Wind and coal-fired generation's share of the Electric Reliability Council of Texas' fuel mix rose month on month in September, while natural gas-fired units' cut slipped below 50%, a mark held for two months, as less cooling load and strong winds pushed more peaking units out of the stack, according to the grid operator.
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The largest monthly increase in percentage terms came from wind generation, which rose about 5% to make up nearly 14% of the total generation, after hitting a two-year low of about 9% in August, the data show. The year-ago level was 11%.
ERCOT data showed wind farms produced 4.4 TWh in September, jumping about 33% from August output of 3.3 TWh.
Meanwhile, coal's share rose 2.7% month on month to 33.5% to account for more than a third of total generation in September, its highest mark since April, after ranging between 30% and 33% from May through August.
However, coal-fired plants supplied 10.7 TWh in September, dropping from the year-to-date high of 11.2 TWh in August, as total energy demand fell from 36 TWh in August to 32 TWh in September and was expected to dip further following the end of the peaking demand months.
Total energy demand in September was slightly lower than the year-ago level of about 33 TWh, as US National Weather Service data showed cooling degree days in Texas totaled 389 in September, 73 below the same month last year but 17 CDD above average.
More seasonal temperatures in September trimmed load as well as output at gas-fired plants. Gas-fired units supplied about 41% of total demand in the most recent month, down from 50% in August and 50.6% in July. The year-ago level was more than 44%.
Spot gas prices at Houston Ship Channel averaged about $2.935/MMBtu in September, up about 2.5% from August's average of $2.863/MMBtu and almost flat to the year-ago level.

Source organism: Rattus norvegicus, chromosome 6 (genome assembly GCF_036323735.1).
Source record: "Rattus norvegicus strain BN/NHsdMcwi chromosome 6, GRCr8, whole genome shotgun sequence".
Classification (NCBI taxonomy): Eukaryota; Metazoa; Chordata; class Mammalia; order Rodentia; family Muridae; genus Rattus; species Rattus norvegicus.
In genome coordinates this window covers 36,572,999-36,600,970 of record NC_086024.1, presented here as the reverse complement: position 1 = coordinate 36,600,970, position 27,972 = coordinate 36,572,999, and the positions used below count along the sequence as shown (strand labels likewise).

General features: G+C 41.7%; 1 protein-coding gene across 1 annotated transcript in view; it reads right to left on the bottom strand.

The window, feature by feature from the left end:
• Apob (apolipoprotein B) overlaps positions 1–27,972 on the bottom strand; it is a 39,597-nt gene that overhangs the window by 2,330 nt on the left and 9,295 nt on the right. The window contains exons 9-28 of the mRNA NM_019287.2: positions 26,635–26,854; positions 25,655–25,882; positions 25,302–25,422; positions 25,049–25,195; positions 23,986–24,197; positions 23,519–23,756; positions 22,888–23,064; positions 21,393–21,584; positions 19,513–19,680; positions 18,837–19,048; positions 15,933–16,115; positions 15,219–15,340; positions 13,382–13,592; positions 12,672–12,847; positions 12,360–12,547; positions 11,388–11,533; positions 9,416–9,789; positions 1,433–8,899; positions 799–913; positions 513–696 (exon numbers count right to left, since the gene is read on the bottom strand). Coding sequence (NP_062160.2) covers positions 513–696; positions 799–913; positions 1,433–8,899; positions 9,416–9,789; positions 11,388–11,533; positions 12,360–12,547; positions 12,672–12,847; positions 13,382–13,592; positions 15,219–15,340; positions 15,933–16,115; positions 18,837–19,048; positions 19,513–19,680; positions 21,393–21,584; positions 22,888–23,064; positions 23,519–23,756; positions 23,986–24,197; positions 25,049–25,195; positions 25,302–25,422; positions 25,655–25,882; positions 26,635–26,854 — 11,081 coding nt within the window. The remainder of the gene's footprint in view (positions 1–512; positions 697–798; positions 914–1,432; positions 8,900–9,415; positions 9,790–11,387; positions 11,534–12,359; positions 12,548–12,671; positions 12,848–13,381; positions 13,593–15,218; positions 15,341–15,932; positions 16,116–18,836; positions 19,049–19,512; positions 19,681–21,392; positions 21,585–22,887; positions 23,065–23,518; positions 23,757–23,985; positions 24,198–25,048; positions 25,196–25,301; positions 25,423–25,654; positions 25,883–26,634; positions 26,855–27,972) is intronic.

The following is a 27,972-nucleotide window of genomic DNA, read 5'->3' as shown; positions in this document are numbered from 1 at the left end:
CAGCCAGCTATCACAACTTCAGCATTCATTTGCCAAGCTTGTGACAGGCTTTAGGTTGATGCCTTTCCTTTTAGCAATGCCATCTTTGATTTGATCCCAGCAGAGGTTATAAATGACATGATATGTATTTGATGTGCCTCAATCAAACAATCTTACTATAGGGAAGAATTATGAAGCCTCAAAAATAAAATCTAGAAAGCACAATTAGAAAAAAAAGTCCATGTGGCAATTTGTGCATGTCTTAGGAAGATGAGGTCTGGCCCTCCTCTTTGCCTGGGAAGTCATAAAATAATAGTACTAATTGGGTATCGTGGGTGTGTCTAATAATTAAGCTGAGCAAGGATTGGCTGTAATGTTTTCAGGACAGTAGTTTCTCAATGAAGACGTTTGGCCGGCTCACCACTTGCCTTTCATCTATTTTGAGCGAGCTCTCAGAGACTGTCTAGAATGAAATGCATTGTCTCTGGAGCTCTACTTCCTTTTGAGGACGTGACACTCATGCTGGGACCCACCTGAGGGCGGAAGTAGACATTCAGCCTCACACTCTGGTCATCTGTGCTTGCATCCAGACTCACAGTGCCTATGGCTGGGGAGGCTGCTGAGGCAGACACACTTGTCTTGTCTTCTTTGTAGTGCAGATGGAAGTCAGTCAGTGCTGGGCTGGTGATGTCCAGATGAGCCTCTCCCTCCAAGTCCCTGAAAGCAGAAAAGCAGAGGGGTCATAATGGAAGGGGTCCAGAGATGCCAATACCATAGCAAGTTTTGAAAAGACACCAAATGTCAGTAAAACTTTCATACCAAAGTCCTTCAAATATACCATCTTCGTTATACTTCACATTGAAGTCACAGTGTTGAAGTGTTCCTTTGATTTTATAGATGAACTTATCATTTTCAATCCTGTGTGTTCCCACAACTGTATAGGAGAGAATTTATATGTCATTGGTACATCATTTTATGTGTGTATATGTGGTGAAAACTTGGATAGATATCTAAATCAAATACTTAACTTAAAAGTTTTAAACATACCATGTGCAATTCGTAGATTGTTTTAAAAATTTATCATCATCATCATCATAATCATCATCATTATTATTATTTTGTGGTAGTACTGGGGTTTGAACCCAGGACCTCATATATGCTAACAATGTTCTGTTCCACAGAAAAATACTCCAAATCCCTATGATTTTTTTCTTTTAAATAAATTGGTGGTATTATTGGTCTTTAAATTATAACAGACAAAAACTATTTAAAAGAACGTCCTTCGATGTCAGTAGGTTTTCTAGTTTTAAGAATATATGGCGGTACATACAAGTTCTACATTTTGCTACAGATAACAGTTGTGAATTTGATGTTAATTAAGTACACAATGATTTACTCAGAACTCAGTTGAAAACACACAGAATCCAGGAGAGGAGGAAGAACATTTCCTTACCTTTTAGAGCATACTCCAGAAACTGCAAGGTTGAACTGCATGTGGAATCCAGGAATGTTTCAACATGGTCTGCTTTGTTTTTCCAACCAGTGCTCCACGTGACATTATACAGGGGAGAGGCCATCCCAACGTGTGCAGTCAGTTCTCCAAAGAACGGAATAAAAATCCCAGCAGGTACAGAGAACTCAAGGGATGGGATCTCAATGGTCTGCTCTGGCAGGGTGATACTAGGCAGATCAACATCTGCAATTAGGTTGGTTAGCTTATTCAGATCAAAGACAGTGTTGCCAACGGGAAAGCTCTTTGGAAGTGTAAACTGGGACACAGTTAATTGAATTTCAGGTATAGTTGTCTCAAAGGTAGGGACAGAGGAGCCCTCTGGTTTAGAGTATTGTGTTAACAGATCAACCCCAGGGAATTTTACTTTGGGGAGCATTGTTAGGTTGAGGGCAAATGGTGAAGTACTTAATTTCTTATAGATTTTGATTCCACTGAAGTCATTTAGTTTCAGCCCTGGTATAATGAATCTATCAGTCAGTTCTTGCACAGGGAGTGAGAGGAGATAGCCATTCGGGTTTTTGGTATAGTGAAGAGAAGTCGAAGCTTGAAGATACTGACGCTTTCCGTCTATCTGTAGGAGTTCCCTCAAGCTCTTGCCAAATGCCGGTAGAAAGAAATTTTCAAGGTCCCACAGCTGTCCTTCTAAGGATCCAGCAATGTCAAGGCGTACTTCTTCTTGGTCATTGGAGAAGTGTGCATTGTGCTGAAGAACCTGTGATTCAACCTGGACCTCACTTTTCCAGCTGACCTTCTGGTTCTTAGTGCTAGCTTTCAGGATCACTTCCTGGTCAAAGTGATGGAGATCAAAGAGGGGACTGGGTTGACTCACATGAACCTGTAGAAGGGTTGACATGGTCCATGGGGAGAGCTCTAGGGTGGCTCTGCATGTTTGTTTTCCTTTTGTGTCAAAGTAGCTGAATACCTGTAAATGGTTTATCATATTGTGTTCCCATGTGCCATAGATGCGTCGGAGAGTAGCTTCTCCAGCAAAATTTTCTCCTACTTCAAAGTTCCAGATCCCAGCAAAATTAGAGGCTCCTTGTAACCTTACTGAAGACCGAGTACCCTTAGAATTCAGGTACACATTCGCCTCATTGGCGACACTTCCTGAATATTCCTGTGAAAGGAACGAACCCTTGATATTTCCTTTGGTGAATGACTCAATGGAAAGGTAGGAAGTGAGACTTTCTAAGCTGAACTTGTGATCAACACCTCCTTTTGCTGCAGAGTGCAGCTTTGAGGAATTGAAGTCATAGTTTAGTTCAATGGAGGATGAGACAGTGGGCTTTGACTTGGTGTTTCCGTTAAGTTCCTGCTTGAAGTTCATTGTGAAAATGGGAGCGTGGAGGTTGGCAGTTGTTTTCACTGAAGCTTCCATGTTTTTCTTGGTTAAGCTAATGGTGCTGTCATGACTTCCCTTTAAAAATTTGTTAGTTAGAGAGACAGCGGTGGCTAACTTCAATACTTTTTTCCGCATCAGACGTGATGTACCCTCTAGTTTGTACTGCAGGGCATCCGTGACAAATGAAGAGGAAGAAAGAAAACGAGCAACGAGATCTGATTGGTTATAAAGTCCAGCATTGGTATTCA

Despite the decline in gas-fired plants' share of the fuel mix heading into fall, when less demand was expected, gas topped in the fuel stack for seven months through September this year, second to coal only in January and April, according to ERCOT data.
Nuclear output ticked up 2% to account for about 11% of total supply in September, as Luminant's 1,124-MW Comanche Peak-2 nuclear unit stayed offline for the first half of August and had only a four-day outage in September.
Looking ahead, fuel mix in the footprint seems likely to be more uncertain as retirements of both gas and coal-fired units have been announced heading into the shoulder season.
In late September, Talen Energy told ERCOT of plans to retire the 300-MW gas-fired unit at its Barney Davis plant near Corpus Christi, Texas, on December 31. About a week later, the City of Garland filed with ERCOT to indefinitely shut two gas-fired units with a combined capacity of 118 MW at its Spencer plant on January 3.
On the coal side, Luminant filed plans Friday to retire its 1,208-MW Big Brown plant and 1,200-MW Sandow plant in early 2018 and announced October 6 plans to retire the 1,800-MW Monticello plant in January.
--Jeff Zhou, email@example.com
--Edited by Keiron Greenhalgh, firstname.lastname@example.org